Mk 5:21-43, 2 Cor 8:7-15
July 1, 2012
What is salvation all about? I got to thinking about salvation this week as I was reading the assigned bible passages, especially the one from Mark’s Gospel, about Jesus healing Jarius’ daughter and the woman with the issue of blood. Healing has everything to do with what salvation is all about; these stories of healing are windows into the salvation God is working out for us, now and always.
I can’t say that I have anything radically new to offer. As I read about Jesus healing people and think about salvation, I have in the back of my mind the words of an old pastor and theologian, Gregory of Nazianzus, from the 4th century. For him, Jesus is God’s salvation made flesh. Gregory had a pithy way of saying this; he said, “What would not have been assumed would not have been healed.”
The point is that Jesus is how we know that God is for us, that God is on our side, one of us. In Jesus, we see how God’s wellbeing is wrapped up together with our wellbeing. In Jesus, we see how God is making us whole, drawing us into a life that is true life, not half-hearted life, not a life caught up in all the forms of anti-life around us, the forces that seek to steal, kill, and destroy what God has created for good.
That’s what these Jesus stories are all about — the salvation of God as the healing of creation, as our healing.
We catch a glimpse of this when we see the sick woman sneak her way through the crowd to Jesus. She is so low on the social ladder that we don’t even get to know her name. She is known only for her sickness, that she bleeds, uncontrollably. Such a condition would make her an outcast, someone who needs to be kept away from the rest of the people. According to the law, she is supposed to be in quarantine, banned from the public, isolated from friends and family and the rest of life. Her sickness is a condition that affects everything, from how she feels about her body to her ability to interact with others, to be a full member of a community.
She tried everything, every attempt at a cure, spending all her money. She heard news about this man Jesus. Without anyone noticing her, she breaks the law and makes her way into the crowd that follows Jesus. She has to get to him; nothing else matters. “If I but touch his clothes,” she says to herself, “I will be made well” (Mk 5:28). And when she does, Jesus feels power flow out of him, healing power, saving power, the power of restoration. When he finds her in the crowd, he says, “Daughter, your faith has made you well; go in peace” (v. 34).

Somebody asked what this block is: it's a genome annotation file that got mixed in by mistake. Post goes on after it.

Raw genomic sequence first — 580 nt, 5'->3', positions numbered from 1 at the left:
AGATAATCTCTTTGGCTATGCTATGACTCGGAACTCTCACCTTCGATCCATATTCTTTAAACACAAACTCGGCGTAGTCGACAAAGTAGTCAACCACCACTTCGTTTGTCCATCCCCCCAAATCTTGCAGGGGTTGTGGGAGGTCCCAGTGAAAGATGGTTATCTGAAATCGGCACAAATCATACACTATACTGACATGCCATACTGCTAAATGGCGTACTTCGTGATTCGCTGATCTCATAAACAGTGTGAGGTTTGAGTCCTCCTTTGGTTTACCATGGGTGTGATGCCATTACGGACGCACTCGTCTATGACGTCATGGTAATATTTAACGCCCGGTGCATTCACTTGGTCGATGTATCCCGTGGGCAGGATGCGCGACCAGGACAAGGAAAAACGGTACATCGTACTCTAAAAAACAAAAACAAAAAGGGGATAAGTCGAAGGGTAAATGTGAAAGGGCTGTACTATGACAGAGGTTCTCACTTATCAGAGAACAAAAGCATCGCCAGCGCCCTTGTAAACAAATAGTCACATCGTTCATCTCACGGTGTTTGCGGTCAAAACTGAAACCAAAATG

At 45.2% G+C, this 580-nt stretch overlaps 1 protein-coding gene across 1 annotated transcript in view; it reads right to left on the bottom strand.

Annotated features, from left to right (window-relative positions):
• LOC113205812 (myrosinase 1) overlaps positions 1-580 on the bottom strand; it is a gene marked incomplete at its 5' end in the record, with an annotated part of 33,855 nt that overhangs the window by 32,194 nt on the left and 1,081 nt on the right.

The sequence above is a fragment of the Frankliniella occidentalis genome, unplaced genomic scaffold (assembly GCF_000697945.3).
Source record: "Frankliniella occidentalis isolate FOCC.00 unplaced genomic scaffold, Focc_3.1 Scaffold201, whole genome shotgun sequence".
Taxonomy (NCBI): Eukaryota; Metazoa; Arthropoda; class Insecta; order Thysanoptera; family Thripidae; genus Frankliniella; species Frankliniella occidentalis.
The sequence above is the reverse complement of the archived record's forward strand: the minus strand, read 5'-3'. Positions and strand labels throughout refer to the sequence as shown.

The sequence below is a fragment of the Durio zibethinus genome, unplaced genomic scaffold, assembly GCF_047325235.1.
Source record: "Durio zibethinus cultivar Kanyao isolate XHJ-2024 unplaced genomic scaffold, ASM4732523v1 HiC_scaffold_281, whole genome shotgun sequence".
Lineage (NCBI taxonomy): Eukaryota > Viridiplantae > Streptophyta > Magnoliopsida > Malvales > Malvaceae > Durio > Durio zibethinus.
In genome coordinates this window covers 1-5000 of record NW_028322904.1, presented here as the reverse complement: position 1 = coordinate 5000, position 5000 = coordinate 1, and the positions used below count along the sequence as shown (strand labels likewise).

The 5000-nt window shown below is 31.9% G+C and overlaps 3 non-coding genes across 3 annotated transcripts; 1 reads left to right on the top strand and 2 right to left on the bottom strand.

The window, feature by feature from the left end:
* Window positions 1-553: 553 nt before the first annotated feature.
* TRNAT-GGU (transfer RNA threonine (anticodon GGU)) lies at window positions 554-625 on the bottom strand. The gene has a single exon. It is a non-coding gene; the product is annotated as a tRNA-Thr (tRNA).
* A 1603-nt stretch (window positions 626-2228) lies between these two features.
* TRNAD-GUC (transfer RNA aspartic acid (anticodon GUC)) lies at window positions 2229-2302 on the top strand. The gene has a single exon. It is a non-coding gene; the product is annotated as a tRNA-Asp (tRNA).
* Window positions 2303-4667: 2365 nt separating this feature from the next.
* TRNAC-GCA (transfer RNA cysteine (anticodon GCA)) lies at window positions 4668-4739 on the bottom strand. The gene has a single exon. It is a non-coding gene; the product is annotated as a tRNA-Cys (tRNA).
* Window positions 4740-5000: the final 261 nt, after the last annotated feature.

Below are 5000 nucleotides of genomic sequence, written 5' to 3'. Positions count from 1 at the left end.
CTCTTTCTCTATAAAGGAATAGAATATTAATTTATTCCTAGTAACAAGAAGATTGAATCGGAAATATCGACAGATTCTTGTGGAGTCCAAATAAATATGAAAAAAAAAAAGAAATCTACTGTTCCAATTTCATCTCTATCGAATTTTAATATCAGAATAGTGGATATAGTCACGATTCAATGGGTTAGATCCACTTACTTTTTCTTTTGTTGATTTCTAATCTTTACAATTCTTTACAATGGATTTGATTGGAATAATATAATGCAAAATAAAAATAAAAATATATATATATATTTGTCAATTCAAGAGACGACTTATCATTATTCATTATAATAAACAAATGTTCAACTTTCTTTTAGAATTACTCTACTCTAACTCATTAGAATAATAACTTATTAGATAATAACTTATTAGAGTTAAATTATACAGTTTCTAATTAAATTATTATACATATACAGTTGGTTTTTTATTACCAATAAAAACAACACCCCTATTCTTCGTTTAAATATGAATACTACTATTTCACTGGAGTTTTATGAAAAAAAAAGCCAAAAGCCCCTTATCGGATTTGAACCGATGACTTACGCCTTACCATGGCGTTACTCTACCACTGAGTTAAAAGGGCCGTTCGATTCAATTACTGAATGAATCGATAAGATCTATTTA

But it’s important to know that Jesus also says, “Daughter, your faith has saved you.” It’s the same word — to be made well and to be saved is the same in Greek. Health is the language of salvation. Salvation is a form of healing, the restoration of our lives, God putting back together all that has been destroyed, all that has been taken from us. Salvation is the healing of all that we have wounded.
It’s not that we are totally depraved, corrupt to the core, sinful through and through; and God finally comes into the picture and replaces the ruined old self with a new self. It’s not like our sinful self is so bad that we need to trade it in for a new model to replace it. That works for cars, but not for our lives. Salvation isn’t about trading in the old self for a new one.
Instead, salvation is about healing what God created as good, repairing what has been wounded, making well what has been corrupted by evil. Salvation is God’s healing presence — it’s the way God becomes one of us, assuming our flesh, living in solidarity with us, getting involved in our lives even when we are ashamed of what we have become, embarrassed by what has happened to us. In Jesus, we see that God doesn’t run away, instead salvation is God’s movement of drawing closer and closer to us, as a presence of healing, a force of restoration, a power of renewal. When the unnamed woman touches Jesus, she feels the power of God’s affirmation, washing over her, flowing through her, restoring her health, her well being.